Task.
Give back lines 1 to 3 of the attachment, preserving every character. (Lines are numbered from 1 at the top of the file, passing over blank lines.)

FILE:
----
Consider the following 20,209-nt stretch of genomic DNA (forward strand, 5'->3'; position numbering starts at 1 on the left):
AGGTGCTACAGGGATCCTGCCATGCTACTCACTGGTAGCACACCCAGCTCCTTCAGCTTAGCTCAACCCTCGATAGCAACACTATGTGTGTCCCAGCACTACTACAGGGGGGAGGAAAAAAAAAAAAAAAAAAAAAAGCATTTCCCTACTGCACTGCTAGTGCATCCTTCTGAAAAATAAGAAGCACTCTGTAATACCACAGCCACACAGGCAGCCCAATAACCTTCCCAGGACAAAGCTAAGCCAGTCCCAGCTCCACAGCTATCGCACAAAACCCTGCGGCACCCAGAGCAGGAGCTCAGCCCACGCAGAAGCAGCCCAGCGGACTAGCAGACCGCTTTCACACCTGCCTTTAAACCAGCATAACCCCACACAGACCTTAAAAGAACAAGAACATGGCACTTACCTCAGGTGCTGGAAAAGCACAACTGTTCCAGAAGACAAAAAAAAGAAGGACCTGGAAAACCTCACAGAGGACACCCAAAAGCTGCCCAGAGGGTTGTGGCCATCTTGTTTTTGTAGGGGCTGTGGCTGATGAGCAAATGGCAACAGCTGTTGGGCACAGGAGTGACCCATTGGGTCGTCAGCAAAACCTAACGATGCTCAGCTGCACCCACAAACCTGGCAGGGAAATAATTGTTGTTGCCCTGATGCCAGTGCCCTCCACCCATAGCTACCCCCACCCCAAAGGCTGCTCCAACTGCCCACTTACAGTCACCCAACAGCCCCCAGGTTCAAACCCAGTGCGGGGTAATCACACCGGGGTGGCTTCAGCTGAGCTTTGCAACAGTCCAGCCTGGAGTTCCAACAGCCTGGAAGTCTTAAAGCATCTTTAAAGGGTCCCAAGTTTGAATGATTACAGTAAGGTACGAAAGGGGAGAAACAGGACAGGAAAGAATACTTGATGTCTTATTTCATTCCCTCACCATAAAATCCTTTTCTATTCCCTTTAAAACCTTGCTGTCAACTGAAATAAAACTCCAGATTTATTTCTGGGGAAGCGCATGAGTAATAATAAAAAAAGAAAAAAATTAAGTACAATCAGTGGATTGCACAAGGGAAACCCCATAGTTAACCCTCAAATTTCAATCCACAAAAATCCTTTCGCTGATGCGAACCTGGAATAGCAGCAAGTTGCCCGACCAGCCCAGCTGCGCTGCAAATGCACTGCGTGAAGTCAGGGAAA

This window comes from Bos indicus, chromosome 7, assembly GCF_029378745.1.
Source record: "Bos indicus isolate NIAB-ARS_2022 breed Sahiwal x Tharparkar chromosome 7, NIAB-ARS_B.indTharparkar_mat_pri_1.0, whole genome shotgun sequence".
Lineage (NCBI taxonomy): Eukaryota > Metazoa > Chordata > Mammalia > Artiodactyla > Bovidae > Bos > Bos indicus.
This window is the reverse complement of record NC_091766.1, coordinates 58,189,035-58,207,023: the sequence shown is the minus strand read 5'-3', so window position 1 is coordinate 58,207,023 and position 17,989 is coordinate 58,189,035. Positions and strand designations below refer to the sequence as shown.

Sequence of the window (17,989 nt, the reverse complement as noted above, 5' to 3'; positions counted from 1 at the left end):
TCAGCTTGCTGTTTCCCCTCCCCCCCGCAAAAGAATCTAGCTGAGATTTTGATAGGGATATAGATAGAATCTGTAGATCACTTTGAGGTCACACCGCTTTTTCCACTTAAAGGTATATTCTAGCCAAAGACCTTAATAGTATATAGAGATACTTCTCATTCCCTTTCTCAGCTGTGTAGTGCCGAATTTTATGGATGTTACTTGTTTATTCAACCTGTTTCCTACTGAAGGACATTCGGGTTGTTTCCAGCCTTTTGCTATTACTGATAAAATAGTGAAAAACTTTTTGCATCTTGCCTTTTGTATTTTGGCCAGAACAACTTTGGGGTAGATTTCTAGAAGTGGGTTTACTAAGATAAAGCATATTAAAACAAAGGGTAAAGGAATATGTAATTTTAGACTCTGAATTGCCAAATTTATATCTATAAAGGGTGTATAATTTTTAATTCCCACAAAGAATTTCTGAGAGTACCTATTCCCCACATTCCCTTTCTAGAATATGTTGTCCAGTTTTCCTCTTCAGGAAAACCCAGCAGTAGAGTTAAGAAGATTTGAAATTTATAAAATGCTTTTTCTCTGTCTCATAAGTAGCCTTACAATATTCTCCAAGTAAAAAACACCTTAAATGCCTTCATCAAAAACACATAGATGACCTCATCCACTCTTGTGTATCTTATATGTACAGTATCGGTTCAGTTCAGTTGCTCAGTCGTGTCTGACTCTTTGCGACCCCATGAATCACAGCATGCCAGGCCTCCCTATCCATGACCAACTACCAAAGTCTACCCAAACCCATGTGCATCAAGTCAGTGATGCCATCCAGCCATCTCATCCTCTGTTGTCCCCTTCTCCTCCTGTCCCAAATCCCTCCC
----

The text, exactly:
Consider the following 20,209-nt stretch of genomic DNA (forward strand, 5'->3'; position numbering starts at 1 on the left):
AGGTGCTACAGGGATCCTGCCATGCTACTCACTGGTAGCACACCCAGCTCCTTCAGCTTAGCTCAACCCTCGATAGCAACACTATGTGTGTCCCAGCACTACTACAGGGGGGAGGAAAAAAAAAAAAAAAAAAAAAAGCATTTCCCTACTGCACTGCTAGTGCATCCTTCTGAAAAATAAGAAGCACTCTGTAATACCACAGCCACACAGGCAGCCCAATAACCTTCCCAGGACAAAGCTAAGCCAGTCCCAGCTCCACAGCTATCGCACAAAACCCTGCGGCACCCAGAGCAGGAGCTCAGCCCACGCAGAAGCAGCCCAGCGGACTAGCAGACCGCTTTCACACCTGCCTTTAAACCAGCATAACCCCACACAGACCTTAAAAGAACAAGAACATGGCACTTACCTCAGGTGCTGGAAAAGCACAACTGTTCCAGAAGACAAAAAAAAGAAGGACCTGGAAAACCTCACAGAGGACACCCAAAAGCTGCCCAGAGGGTTGTGGCCATCTTGTTTTTGTAGGGGCTGTGGCTGATGAGCAAATGGCAACAGCTGTTGGGCACAGGAGTGACCCATTGGGTCGTCAGCAAAACCTAACGATGCTCAGCTGCACCCACAAACCTGGCAGGGAAATAATTGTTGTTGCCCTGATGCCAGTGCCCTCCACCCATAGCTACCCCCACCCCAAAGGCTGCTCCAACTGCCCACTTACAGTCACCCAACAGCCCCCAGGTTCAAACCCAGTGCGGGGTAATCACACCGGGGTGGCTTCAGCTGAGCTTTGCAACAGTCCAGCCTGGAGTTCCAACAGCCTGGAAGTCTTAAAGCATCTTTAAAGGGTCCCAAGTTTGAATGATTACAGTAAGGTACGAAAGGGGAGAAACAGGACAGGAAAGAATACTTGATGTCTTATTTCATTCCCTCACCATAAAATCCTTTTCTATTCCCTTTAAAACCTTGCTGTCAACTGAAATAAAACTCCAGATTTATTTCTGGGGAAGCGCATGAGTAATAATAAAAAAAGAAAAAAATTAAGTACAATCAGTGGATTGCACAAGGGAAACCCCATAGTTAACCCTCAAATTTCAATCCACAAAAATCCTTTCGCTGATGCGAACCTGGAATAGCAGCAAGTTGCCCGACCAGCCCAGCTGCGCTGCAAATGCACTGCGTGAAGTCAGGGAAA

This window comes from Bos indicus, chromosome 7, assembly GCF_029378745.1.